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Piney Woods ER III LLC v. Centene Corp.

United States District Court, E.D. Texas, Marshall Division

December 2, 2019

PINEY WOODS ER III LLC d/b/a EXCEL ER, Plaintiff,
v.
CENTENE CORPORATION and CELTIC INSURANCE COMPANY d/b/a ARKANSAS HEALTH & WELLNESS INSURANCE CO., Defendants.

          MEMORANDUM ORDER

          ROY S. PAYNE UNITED STATES MAGISTRATE JUDGE

         Plaintiff Piney Woods ER III LLC d/b/a Excel ER brought this action against Defendants Centene Corporation and Celtic Insurance Company d/b/a Arkansas Health & Wellness Insurance Company. In its Complaint, Excel ER alleged that both Defendants failed to properly reimburse Excel ER for emergency medical services it provided to Defendants' insureds.[1] (Dkt No. 1). Centene responded by filing this motion to dismiss Excel ER's Complaint pursuant to Federal Rule of Civil Procedure 12(b)(1) or, alternatively, 12(b)(6). (Dkt. No. 10).[2] After consideration, the motion is DENIED.

         I. BACKGROUND

         Excel ER is an emergency healthcare provider that operates several freestanding emergency room facilities in Texas. Excel ER alleges that Centene is a multi-line enterprise that offers insurance products directly and in conjunction with its family of companies, including Celtic, which is fully owned by Centene. The Defendants sell Centene's Health Insurance Marketplace product, Ambetter. Excel ER claims it provided services to patients, including patients with Ambetter insurance coverage, and expected to be reimbursed for the service it provided to Defendants' insureds. Despite apparent coverage for the services Excel ER rendered, it claims that Defendants either did not pay or underpaid Excel ER at least $638, 803.11. After more than a year of unsuccessfully attempting to collect from Defendants, Excel ER brought the present action, alleging that Defendants' actions were unfair, deceptive, and solely calculated to prevent-or induce Excel ER to refrain from or postpone-the bringing of this action. (See Dkt. No. 1).

         II. ANALYSIS

         Centene argues that the Court should grant the pending motion to dismiss on two grounds: (1) pursuant to Rule 12(b)(1), the Court lacks subject matter jurisdiction since Excel ER's alleged injuries are not fairly traceable to the challenged actions of Centene; and (2) pursuant to Rule 12(b)(6), Excel ER's Complaint fails to state a plausible claim against Centene or allege any circumstances that would justify disregarding Centene's separate corporate existence.

         a. Rule 12(b)(1)

         Centene first argues that this Court should dismiss Plaintiff's claims against it under Rule 12(b)(1) due to lack of subject matter jurisdiction. (Dkt. No. 10 at 3). A party may move to dismiss an action at any time if there is a “lack of subject-matter jurisdiction.” Fed.R.Civ.P. 12(b)(1). The court properly dismisses a case for lack of subject matter jurisdiction if the court lacks the statutory or constitutional power to adjudicate the case. See CleanCOALition v. TXU Power, 536 F.3d 469, 473 (5th Cir. 2008) (citing Home Builders Ass'n of Mississippi, Inc. v. City of Madison, Miss., 143 F.3d 1006, 1010 (5th Cir. 1998)).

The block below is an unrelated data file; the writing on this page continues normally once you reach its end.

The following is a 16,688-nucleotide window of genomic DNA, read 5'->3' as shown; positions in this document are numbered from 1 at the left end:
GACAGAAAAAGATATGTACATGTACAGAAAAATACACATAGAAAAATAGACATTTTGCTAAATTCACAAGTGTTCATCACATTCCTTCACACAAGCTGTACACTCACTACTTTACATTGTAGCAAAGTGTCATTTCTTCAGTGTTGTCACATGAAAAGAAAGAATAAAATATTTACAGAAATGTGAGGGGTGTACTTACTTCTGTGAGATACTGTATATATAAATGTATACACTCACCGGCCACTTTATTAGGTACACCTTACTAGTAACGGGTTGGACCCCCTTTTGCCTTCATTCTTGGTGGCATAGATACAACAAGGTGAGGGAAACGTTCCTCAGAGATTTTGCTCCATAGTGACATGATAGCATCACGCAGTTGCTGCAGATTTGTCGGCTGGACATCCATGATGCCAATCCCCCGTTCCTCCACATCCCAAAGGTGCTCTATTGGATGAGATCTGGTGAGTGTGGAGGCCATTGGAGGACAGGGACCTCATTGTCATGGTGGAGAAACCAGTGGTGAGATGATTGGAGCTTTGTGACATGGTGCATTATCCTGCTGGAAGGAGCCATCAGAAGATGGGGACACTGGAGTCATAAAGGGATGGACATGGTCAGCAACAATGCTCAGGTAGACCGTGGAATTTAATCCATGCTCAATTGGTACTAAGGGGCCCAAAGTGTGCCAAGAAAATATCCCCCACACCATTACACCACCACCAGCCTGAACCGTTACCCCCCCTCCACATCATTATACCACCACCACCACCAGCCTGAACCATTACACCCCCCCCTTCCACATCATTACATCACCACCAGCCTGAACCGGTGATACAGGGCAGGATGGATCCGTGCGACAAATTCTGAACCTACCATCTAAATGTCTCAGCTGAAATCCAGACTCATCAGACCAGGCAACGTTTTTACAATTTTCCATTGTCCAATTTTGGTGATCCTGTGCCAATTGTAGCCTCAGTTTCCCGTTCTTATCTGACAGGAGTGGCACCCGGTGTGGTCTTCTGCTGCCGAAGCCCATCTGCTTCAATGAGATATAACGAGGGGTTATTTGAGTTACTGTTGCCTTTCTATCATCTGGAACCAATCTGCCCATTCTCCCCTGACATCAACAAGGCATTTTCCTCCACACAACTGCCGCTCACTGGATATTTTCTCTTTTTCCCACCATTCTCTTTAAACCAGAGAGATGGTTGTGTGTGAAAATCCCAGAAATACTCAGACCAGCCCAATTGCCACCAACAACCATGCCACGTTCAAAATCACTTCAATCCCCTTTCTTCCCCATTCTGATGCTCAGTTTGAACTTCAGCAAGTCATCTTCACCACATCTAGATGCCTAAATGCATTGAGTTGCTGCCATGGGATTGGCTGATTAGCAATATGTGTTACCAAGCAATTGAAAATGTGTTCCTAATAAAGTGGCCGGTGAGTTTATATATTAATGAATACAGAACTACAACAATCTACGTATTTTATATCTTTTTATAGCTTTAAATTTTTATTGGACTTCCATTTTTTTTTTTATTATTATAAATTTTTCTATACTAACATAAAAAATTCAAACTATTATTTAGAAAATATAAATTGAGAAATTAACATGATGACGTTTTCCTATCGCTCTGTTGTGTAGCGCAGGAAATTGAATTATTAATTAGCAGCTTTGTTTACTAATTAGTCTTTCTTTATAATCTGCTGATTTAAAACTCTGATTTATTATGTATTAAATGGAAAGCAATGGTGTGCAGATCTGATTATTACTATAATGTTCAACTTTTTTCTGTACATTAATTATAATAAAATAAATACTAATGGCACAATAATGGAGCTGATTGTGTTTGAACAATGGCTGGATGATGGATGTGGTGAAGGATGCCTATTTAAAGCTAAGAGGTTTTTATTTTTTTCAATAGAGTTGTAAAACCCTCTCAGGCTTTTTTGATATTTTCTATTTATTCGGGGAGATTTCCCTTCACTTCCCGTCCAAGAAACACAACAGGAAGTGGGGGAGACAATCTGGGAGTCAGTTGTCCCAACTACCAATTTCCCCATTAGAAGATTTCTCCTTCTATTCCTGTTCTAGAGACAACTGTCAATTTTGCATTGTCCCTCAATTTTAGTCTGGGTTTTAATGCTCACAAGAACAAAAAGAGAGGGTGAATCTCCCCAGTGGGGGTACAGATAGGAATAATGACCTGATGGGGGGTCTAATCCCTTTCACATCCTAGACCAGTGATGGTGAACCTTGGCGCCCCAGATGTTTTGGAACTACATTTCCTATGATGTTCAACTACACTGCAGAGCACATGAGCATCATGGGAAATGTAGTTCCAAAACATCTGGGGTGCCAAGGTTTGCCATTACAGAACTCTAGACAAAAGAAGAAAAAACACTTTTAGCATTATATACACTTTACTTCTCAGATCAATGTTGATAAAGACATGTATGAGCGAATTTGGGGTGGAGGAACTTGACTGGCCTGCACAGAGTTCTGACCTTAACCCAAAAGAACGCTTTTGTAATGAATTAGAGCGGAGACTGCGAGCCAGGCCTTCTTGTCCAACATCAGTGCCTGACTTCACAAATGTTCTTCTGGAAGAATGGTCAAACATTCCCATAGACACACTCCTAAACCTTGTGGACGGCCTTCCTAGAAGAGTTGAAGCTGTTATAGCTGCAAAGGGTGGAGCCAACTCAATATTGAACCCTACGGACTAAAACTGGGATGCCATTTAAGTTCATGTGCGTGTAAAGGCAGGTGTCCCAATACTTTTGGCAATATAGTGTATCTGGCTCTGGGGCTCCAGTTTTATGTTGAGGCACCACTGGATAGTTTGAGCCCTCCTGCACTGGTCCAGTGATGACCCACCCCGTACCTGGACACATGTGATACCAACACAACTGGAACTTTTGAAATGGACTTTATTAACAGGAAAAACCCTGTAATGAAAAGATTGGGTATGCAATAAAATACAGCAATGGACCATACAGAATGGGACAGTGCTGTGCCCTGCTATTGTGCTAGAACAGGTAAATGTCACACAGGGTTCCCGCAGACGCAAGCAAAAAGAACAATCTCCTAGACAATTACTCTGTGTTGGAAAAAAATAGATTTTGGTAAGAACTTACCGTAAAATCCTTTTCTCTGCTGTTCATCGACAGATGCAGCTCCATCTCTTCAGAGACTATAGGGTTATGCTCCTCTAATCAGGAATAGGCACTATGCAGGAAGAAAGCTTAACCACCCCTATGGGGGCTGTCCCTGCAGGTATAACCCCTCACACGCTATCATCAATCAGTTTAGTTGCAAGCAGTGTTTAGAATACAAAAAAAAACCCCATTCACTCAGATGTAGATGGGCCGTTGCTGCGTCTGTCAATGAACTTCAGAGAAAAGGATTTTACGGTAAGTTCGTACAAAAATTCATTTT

“Federal courts are courts of limited jurisdiction.” Rasul v. Bush, 542 U.S. 466, 489 (2004) (quoting Kokkonen v. Guardian Life Ins. Co. of Am., 511 U.S. 375, 377 (1994)). A court “must presume that a suit lies outside this limited jurisdiction, and the burden of establishing federal jurisdiction rests on the party seeking the federal forum.” Howery v. Allstate Ins. Co., 243 F.3d 912, 916 (5th Cir. 2001) (citing Kokkonen, 511 U.S. at 377).

         If a party bases subject-matter jurisdiction on diversity grounds, federal “district courts shall have original jurisdiction of all civil actions where” the amount in controversy exceeds “$75, 000” and is between “citizens of different States.” 28 U.S.C. § 1332. “[A] corporation shall be deemed to be a citizen of every State” where it is “incorporated” and where it has its “principal place of business.” Id. The second requirement, also called complete diversity, “requires that all persons on one side of the controversy be citizens of different states than all persons on the other side.” McLaughlin v. Mississippi Power Co., 376 F.3d 344, 353 (5th Cir. 2004) (citing Harrison v. Prather, 404 F.2d 267, 272 (5th Cir. 1968).

         Excel ER, in its Complaint, alleges damages “in an amount not less than $638, 803.11.” (Dkt. No. 1 at 20). This amount is greater than the required minimum of $75, 000. Further, Excel ER claims that it is a Texas limited liability company with its principal place of business in Texas. (Id. at 2). It also alleges that Centene is a corporation incorporated in Delaware with its principal place of business in Missouri, while Celtic is both incorporated in and has its principal place of business in Illinois. (Id.). Centene does not contest these allegations. Since Excel ER is a citizen of a different state than Defendants, complete diversity exists. Excel ER, therefore, meets the requirements of subject matter jurisdiction on diversity grounds.

         Conversely, Centene, in its Motion, attempts to improperly conflate the issue of standing with subject matter jurisdiction. Yet, it does not challenge this Court's jurisdiction over the parties or argue that Excel ER has not sufficiently alleged the elements of subject matter jurisdiction through diversity grounds as described above. Thus, its arguments are not persuasive at this time.

         b. Rule 12(b)(6)

         Centene next argues that this Court should dismiss Excel ER's claims against it under Rule 12(b)(6) since Excel ER failed to state a claim against Centene. It argues that Excel ER does not allege any independent ...


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